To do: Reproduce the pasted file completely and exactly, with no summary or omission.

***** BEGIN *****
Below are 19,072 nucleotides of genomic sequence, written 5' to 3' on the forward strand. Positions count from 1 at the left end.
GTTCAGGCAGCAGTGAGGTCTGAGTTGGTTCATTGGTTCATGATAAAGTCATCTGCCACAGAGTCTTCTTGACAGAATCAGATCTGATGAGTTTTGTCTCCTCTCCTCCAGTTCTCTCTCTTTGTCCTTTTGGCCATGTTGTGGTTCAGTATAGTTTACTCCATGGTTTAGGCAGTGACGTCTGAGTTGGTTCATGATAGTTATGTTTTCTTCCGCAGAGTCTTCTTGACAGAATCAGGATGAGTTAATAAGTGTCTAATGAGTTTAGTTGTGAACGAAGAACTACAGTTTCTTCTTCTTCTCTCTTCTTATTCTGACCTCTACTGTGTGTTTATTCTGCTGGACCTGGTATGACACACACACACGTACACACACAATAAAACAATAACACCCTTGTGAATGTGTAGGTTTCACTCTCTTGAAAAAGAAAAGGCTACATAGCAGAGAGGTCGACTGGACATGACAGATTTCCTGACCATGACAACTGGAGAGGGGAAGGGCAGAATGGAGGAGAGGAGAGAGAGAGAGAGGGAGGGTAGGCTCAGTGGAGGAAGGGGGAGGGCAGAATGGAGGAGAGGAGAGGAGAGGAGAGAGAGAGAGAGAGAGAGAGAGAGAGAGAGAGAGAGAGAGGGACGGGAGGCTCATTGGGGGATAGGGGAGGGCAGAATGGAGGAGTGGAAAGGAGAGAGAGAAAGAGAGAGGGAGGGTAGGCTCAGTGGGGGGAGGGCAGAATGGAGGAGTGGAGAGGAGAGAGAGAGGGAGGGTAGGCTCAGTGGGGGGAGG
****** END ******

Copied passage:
Below are 19,072 nucleotides of genomic sequence, written 5' to 3' on the forward strand. Positions count from 1 at the left end.
GTTCAGGCAGCAGTGAGGTCTGAGTTGGTTCATTGGTTCATGATAAAGTCATCTGCCACAGAGTCTTCTTGACAGAATCAGATCTGATGAGTTTTGTCTCCTCTCCTCCAGTTCTCTCTCTTTGTCCTTTTGGCCATGTTGTGGTTCAGTATAGTTTACTCCATGGTTTAGGCAGTGACGTCTGAGTTGGTTCATGATAGTTATGTTTTCTTCCGCAGAGTCTTCTTGACAGAATCAGGATGAGTTAATAAGTGTCTAATGAGTTTAGTTGTGAACGAAGAACTACAGTTTCTTCTTCTTCTCTCTTCTTATTCTGACCTCTACTGTGTGTTTATTCTGCTGGACCTGGTATGACACACACACACGTACACACACAATAAAACAATAACACCCTTGTGAATGTGTAGGTTTCACTCTCTTGAAAAAGAAAAGGCTACATAGCAGAGAGGTCGACTGGACATGACAGATTTCCTGACCATGACAACTGGAGAGGGGAAGGGCAGAATGGAGGAGAGGAGAGAGAGAGAGAGGGAGGGTAGGCTCAGTGGAGGAAGGGGGAGGGCAGAATGGAGGAGAGGAGAGGAGAGGAGAGAGAGAGAGAGAGAGAGAGAGAGAGAGAGAGAGAGAGAGGGACGGGAGGCTCATTGGGGGATAGGGGAGGGCAGAATGGAGGAGTGGAAAGGAGAGAGAGAAAGAGAGAGGGAGGGTAGGCTCAGTGGGGGGAGGGCAGAATGGAGGAGTGGAGAGGAGAGAGAGAGGGAGGGTAGGCTCAGTGGGGGGAGG